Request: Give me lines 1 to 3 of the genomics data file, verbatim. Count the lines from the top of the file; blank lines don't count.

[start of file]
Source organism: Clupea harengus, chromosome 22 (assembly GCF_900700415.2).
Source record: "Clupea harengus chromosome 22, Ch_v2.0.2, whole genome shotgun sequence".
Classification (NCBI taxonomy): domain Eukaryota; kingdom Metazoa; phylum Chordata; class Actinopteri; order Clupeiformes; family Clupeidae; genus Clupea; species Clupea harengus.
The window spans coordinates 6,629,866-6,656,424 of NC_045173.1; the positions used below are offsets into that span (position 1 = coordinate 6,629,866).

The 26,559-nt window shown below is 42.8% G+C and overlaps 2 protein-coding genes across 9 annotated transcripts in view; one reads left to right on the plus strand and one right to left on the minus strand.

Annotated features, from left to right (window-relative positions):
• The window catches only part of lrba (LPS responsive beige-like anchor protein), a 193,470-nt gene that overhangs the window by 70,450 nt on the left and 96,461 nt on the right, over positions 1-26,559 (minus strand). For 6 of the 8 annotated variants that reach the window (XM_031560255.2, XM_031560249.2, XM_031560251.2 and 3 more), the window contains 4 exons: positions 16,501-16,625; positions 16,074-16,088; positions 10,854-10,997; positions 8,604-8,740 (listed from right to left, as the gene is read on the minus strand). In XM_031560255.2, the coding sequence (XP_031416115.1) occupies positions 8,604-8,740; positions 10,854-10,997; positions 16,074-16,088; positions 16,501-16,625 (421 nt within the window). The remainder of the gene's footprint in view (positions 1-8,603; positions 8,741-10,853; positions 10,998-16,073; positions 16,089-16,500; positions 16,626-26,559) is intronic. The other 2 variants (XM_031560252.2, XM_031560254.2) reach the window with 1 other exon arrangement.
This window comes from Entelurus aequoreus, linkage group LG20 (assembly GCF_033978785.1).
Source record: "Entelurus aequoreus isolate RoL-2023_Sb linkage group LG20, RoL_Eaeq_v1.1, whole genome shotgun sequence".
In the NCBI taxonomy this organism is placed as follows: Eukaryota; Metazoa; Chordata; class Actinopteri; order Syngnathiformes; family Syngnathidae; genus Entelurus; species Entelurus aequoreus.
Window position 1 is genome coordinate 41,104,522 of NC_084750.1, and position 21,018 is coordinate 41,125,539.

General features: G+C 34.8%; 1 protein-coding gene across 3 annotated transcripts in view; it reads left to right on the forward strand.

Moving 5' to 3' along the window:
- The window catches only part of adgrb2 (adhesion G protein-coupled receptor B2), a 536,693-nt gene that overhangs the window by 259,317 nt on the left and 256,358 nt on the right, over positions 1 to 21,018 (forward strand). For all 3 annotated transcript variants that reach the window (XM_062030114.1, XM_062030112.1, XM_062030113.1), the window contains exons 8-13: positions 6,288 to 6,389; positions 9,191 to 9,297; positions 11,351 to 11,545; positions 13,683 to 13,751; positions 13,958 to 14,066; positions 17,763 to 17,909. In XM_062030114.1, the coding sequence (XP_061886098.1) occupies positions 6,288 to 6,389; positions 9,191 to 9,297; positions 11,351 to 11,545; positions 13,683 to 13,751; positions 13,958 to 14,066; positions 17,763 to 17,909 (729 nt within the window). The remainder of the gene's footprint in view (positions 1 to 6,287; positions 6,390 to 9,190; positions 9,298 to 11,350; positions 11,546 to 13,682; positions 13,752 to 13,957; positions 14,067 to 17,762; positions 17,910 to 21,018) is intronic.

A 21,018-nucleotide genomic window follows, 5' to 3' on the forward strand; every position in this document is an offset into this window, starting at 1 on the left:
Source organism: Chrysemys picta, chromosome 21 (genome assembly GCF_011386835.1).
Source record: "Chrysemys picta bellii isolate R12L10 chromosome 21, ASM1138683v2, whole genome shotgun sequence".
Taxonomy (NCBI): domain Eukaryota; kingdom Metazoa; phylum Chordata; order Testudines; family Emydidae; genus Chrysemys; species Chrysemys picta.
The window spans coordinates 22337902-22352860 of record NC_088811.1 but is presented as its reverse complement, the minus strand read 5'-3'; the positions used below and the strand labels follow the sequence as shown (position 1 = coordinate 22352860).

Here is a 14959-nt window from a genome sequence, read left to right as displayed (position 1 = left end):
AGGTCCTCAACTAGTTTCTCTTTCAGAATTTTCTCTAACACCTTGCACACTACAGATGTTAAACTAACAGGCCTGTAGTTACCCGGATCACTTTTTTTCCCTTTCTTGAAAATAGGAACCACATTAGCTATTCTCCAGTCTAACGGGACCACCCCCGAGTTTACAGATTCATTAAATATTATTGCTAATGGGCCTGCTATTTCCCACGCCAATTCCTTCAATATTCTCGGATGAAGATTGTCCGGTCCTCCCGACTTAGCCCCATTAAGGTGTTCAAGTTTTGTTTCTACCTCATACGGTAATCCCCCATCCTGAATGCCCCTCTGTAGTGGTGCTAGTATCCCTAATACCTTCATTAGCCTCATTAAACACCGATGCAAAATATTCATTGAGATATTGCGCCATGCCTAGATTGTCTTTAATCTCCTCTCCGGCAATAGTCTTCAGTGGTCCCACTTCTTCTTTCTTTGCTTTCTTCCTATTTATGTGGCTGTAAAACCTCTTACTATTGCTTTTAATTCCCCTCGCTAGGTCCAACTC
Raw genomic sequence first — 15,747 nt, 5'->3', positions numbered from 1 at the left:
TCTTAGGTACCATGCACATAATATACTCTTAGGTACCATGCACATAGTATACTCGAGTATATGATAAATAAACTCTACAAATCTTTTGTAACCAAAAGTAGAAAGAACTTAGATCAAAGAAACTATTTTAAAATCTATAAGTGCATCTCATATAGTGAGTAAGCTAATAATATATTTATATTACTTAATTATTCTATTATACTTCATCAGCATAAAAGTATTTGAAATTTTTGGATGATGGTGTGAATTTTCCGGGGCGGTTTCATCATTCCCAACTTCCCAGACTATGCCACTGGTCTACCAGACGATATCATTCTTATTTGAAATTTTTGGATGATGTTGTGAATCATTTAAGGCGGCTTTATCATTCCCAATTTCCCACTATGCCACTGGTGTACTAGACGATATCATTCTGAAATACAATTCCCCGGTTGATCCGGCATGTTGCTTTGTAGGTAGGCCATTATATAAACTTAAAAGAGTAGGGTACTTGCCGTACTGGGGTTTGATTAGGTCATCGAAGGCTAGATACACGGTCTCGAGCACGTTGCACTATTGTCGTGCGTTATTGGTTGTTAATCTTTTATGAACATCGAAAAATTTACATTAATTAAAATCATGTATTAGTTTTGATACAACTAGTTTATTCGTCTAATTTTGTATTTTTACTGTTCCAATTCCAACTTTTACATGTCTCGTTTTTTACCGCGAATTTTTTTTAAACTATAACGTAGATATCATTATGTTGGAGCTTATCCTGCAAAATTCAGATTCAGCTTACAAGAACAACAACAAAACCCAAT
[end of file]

Source organism: Clupea harengus, chromosome 22 (assembly GCF_900700415.2).
Source record: "Clupea harengus chromosome 22, Ch_v2.0.2, whole genome shotgun sequence".
Classification (NCBI taxonomy): domain Eukaryota; kingdom Metazoa; phylum Chordata; class Actinopteri; order Clupeiformes; family Clupeidae; genus Clupea; species Clupea harengus.